It’s at least a $50-million view from James Goldstein’s terrace, all of Los Angeles glistening in the sunlight below one of the city’s most iconic homes. And for Goldstein, 80, it’s the perfect place for a television.
Sure, there’s a 130-plus-inch screen inside Goldstein’s den that would be perfect for NBA basketball, but with the sun out and games on 10 or so hours a day, why not catch some rays too?
“I have that view and the game at the same time,” Goldstein said in a phone call last week.
But not even one of the best ways to watch basketball in the world — and the terrace at the Goldstein house “has got to be one of them,” according to an NBA executive who’s been there — can satisfy the multi-millionaire’s most consuming hobby. He’s addicted to attending NBA games.
And he’d happily trade his eight-figure view for a spot in the league’s Orlando, Fla., bubble.
For the first time in two decades, the NBA playoffs will take place without Goldstein courtside, without his high-fashion leather jacket and pant suits, the signature hats and neckerchiefs that have made him one of the NBA’s most recognizable fans.
In a normal year, he’d average attending 35 playoff games. And this year, he almost certainly will attend none.
“I can’t really grasp what it’s going to do to me,” he said.
In a memo sent to teams Wednesday, the NBA outlined its plans for players to invite guests into the bubble following the first round of the playoffs. According to the rules, players can invite only family members or people with whom they have long-standing relationships. Business partners and agents are among those prohibited. So too, it appears, are real-estate moguls who need their NBA fix.
When asked about the possibility of Goldstein attending playoff games at some point, an NBA executive said matters would have to drastically change.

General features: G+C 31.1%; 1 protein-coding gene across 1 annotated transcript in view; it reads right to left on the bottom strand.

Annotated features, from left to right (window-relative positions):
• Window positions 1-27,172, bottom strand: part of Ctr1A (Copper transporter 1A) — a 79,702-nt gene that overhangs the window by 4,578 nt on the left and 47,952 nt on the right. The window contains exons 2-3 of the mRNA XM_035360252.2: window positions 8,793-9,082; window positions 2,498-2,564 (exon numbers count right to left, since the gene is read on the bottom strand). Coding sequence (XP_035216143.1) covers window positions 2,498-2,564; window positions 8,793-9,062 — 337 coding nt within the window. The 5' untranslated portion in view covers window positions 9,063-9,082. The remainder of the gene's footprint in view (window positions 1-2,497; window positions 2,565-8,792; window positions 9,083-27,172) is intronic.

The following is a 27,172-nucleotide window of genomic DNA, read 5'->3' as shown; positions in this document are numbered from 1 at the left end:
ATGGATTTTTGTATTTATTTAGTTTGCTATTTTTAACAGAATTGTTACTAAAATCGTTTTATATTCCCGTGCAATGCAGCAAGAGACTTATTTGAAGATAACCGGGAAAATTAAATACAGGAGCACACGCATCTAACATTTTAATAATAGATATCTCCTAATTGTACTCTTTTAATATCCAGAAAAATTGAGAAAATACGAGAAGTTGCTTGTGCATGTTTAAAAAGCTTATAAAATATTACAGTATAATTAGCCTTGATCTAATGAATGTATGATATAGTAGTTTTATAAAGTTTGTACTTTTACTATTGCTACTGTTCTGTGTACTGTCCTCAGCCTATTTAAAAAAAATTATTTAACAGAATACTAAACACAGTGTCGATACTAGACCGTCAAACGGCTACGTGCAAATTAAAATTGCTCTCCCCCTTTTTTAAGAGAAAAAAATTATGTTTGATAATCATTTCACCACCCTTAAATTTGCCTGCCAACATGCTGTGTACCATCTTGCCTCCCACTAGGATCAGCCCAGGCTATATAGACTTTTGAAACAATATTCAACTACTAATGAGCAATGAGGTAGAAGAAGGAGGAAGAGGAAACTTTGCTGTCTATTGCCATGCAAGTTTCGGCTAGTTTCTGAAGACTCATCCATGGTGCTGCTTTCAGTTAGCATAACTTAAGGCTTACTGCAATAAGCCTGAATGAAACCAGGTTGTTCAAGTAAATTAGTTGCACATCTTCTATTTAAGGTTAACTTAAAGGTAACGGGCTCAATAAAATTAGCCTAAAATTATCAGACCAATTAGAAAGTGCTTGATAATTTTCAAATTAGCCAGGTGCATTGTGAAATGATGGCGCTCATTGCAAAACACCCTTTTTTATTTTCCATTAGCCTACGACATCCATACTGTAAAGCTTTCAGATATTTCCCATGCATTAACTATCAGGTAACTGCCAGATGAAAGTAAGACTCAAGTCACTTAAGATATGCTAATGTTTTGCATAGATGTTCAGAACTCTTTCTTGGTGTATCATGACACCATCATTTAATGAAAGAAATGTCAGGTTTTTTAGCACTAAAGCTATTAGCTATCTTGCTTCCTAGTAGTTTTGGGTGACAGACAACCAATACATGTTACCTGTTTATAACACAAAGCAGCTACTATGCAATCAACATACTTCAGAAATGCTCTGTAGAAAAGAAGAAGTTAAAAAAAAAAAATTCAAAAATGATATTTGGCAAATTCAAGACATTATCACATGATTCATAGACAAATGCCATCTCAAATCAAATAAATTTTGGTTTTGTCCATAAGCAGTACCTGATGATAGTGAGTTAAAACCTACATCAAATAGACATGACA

This is about more than just going to basketball games, and reclaiming the courtside seats he owns near the visiting bench for Clippers and Lakers games. It’s about more than a multi-millionaire jet-setter with nowhere to jet set. As with so many people, it is about a person unable to enjoy some of his most valued connections because of the coronavirus.
“I miss it tremendously,” Goldstein said. “Because for me, going to a game is more than just the experience of watching a game — because I've developed such a close relationship with all the visiting teams. I talk to the players before the game, talk to the coaches. I talk to media people. I have a relationship that's so close to everybody in the NBA. And now suddenly, I'm cut off from that.”
It’s common to see the NBA’s biggest stars peel off from their pregame warmups to chat with Goldstein before games, often posing for pictures with him. For some, it’s not really a big game unless Goldstein is present, dressed in black leather with a young model on his arm.
Goldstein was asked by the Clippers to be a virtual fan for one of their seeding games, but after initially agreeing he found the technology too complicated.
“I started watching what they're showing on TV with these virtual fans. And I think it's so ridiculous looking that I'm glad that I wasn't able to figure it out, to be honest with you,” Goldstein said.
It might be for the best because it's unlikely there's a less virtual NBA fan than Goldstein. He has attended as many as 39 playoff games in one postseason. He'd be courtside at night and on a Southwest flight in the morning, headed to that night’s best game.
His love of the NBA — a love that traces 65 years to when Goldstein worked with the Milwaukee Hawks radio team, helping keep stats — has grown into a $600,000 a year habit.
“I'm usually on a plane every single day during the first two rounds of the playoffs,” he said.
But now, as with so many, he’s grounded. And he’s holding on to hope that when the biggest games of the NBA season get played, he’ll somehow be there in person, able to enjoy basketball with his NBA family.
“I’m going to try and pull every string that I can,” Goldstein said.